I spent half an hour in front of some video cameras at Revision3’s SF studio on Friday, with host Patrick Norton and fellow guest Mike Elgan, of ComputerWorld. We talked about Microsoft’s big reorg (and whether Ballmer was killing the company or not), the NSA’s PRISM program, the upcoming Def Con conference, Apple’s recent legal loss in the e-book price-fixing case, Dropbox, and whether Apple would be making a new, cheaper iPhone.
It was a lively, engaging discussion, and I had fun doing it. Check it out!
Just before the holiday, my friend and former boss Jim Louderback invited me to appear on his video show, downLOADED, to talk about the week’s top tech stories. To my surprise, Redg Snodgrass — another friend, who has worked with VentureBeat off and on over the past two years — was the other guest. The three of us had too much fun, I’m sure, chatting about Instagram’s new terms of service, Apple’s decision to shut down a useful charging station project on Kickstarter, why RIM needs a miracle, and the controversy over 3D printed guns.
Is there anything more American than a robot that can create anything you want out of a spool of plastic and some electricity?
It’s only a slight exaggeration to say that 3D printers offer levels of Jeffersonian self-reliance that our founding fathers only dreamed of.
“We have a consumer product that’s anti-consumerist,” MakerBot Industries founder Bre Pettis told me at CES 2012, where I captured the short video above. “When you get a MakerBot, you have an alternative to buying things. You can download them … or you can design something and make it custom yourself.”
The new MakerBot Replicator is a $1,750 box that can print three-dimensional objects by melting and fusing bits of plastic line, layer by minuscule layer. A version that prints objects in two colors costs $2,000. It’s one of several new, affordable 3D printers that are hitting the market this year.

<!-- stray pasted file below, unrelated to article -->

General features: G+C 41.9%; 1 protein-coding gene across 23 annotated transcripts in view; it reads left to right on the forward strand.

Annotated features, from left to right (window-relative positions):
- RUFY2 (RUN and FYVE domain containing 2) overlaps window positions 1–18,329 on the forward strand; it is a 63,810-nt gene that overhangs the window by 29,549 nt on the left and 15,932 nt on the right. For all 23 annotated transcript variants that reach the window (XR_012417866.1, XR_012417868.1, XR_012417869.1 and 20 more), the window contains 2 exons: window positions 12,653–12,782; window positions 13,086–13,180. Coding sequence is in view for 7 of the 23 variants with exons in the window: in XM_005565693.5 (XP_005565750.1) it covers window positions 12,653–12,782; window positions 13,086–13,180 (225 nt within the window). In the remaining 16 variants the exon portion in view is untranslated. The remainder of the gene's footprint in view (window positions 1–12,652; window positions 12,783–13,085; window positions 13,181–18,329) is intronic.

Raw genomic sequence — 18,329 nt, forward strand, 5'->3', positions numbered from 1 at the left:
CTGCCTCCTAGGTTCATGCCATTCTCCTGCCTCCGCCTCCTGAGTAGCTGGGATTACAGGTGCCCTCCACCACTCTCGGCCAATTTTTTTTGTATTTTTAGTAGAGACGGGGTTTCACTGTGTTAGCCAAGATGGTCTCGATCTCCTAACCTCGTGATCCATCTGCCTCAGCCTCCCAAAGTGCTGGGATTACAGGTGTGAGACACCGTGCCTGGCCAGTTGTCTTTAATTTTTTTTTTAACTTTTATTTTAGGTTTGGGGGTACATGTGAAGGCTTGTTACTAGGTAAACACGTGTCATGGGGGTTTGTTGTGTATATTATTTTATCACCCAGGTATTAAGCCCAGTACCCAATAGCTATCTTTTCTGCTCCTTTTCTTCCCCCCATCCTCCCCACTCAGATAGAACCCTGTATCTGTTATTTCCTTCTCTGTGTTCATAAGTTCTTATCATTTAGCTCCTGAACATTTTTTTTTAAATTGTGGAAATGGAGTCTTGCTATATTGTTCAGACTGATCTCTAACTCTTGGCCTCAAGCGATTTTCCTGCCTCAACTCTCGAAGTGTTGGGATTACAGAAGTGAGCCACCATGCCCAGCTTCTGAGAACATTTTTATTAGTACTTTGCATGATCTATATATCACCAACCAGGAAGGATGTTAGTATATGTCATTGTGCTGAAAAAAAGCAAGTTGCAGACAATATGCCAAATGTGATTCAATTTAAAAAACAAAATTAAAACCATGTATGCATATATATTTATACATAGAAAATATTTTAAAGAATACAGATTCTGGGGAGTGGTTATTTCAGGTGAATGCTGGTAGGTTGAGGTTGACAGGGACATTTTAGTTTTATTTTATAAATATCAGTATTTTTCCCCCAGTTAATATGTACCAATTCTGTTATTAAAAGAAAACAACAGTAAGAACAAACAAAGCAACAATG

Within a few years, your car may become a hub of interconnected devices, media and online services.
And you thought it was for getting you around town.
I recently spent a little time in a tricked-out 2009 Corvette whose dashboard included some proof-of-concept technology to integrate the car with a smartphone, a tablet, and the internet.
The console was created by QNX, the company that makes the operating system that underlies GM’s OnStar systems, Toyota’s upcoming Entune, and other vehicles. It’s similar to these systems, except it extends them by adding even more integration with the consumer devices you’re carrying.
In this car, the dashboard can interact with other devices in your car, such as your iPhone, a BlackBerry, or RIM’s upcoming tablet, the BlackBerry PlayBook. It can play media from all of the above, or connect to the internet (via 3G) to stream music from Pandora.
Because QNX also makes the operating system underlying the PlayBook, there’s also a possibility that developers can create software for your car as easily as they can for the tablet, using HTML5, Java and other tools familiar to app developers.
In this video, I take a look at some of the ways cars will soon gain even more sophisticated connectivity.
When the tentacled aliens from Gliese 581g arrive on Earth, they’ll probably be riding a YikeBike.
At least, that’s how the YikeBike looks. In reality, it’s made for the posteriors of humans, not the glistening thoraxes of our future Gliesean overlords. It’s the most compact electric bicycle ever made, its creators claim, and it looks the way it does because they threw out every preconception about the way bikes are supposed to look.
Instead, they stripped the YikeBike down to its essentials: One big wheel to propel you forward and one little rear wheel to stabilize your ride. It’s a design that inventor Grant Ryan, the founder of YikeBike, calls a “mini-farthing.”
We spent some time with Ryan recently, riding his strange two-wheeled contraption around the Wired parking lot. Watch the video above to see it in action. Despite its looks, it’s quite fun to ride.
I spent a few minutes on CNBC Asia talking about Wired’s picks for the hottest (and most unusual) gadgets of 2009. Most of these came from Wired’s awesome Wish List 2009, a roundup of 100 amazing gadgets.